While the Green Party nominates a presidential candidate every four years as a publicity stunt, other politicians—Democrats and Republicans alike—have been steadily pursuing a green agenda in California. California cities are better off for it.
The 2016 election presents a contest between two campaigns with fundamentally different views of fair housing in the United States—at a time when fair housing is a growing challenge with deep ramifications for the nation.
Unless D.C. Metro abides by the Federal Transit Administration safety directives issued Saturday and takes "urgent action," they threatened to shut down all or parts of the system, the nation's second busiest subway after New York's.
A Planetizen blog post by Casey Brazeal asks, "When will the trucking industry electrify?" Three truck manufacturers and electric truck builder BYD Motors are now in competition thanks to a $23.6 million state grant to the South Coast Air District.
At first glance, a meritocratic vision is morally compelling, but upon closer scrutiny, its pursuit ends up legitimizing—and thus reinforcing—the very social and economic inequality it purports to rectify.
County commissioners had approved a one-cent sales tax measure to improve roads and transit throughout the county, but MPO members, dominated by city representatives, prefer an undefined infrastructure tax with a majority of funds returned to cities.
Philadelphia's Franklin Square will require admission in the evening this spring, for the duration on a Chinese lantern festival. A critic faults the "philosophy of privatism" for robbing the park of its democratic qualities.
Elizabeth River Tunnels, a complex project involving a new tunnel, rehabilitating two existing tunnels, and extending an expressway, is financed by a public-private partnership that includes tolls that Gov. Terry McAuliffe (D) called "exorbitant."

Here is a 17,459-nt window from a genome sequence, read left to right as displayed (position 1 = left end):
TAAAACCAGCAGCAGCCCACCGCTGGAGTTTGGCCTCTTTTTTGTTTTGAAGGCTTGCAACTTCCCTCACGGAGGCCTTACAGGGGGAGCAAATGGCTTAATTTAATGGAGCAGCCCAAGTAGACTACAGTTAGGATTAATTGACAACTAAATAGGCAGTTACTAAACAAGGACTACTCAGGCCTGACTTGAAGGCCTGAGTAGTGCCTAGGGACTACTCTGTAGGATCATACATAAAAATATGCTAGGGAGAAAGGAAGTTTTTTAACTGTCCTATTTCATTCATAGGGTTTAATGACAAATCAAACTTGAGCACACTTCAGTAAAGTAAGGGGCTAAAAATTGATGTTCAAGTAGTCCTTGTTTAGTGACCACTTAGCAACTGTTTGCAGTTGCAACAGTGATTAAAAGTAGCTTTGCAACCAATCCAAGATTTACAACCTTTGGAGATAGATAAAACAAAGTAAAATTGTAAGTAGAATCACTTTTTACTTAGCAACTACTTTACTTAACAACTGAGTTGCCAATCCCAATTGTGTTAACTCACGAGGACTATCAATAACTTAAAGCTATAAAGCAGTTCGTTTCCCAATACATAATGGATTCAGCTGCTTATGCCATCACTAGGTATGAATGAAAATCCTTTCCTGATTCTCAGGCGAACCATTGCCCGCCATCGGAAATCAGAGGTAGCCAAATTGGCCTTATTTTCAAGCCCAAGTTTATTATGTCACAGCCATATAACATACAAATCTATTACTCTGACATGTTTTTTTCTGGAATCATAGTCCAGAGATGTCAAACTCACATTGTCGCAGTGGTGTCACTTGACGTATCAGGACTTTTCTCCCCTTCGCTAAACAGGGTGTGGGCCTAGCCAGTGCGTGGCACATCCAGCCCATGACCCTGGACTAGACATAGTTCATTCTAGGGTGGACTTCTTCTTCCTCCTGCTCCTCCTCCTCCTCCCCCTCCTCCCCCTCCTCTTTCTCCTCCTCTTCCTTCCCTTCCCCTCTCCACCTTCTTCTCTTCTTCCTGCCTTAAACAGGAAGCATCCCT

The common perception of everyday America as a land of small towns and white faces doesn't reflect the current reality. Demographic analysis reveals "normal America" in cities like New Haven and Tampa.
Transportation Secretary Anthony Foxx sees rebuilding America's ailing infrastructure as an opportunity to "right past wrongs," particularly with 1950s and 1960s-era freeways that bisected communities. NPR and Streetsblog describe the new initiative.
New Hampshire House Republicans don't like rail. By removing the New Hampshire Capitol Corridor rail expansion project from the state's transportation plan, they deny the state Department of Transportation $4 million in federal funding for the study.
Bruce Katz argues that federal investment in urban areas fosters a public/private ecosystem that can prioritize long-term thinking, minimizing the "short-termism" endemic to corporations and governments acting alone.
Although many local activists and officials oppose the trend, Arkansas state planners are considering major highway expansions in the Little Rock area. The state's highway department has demonstrated a pro-car, pro-suburb agenda.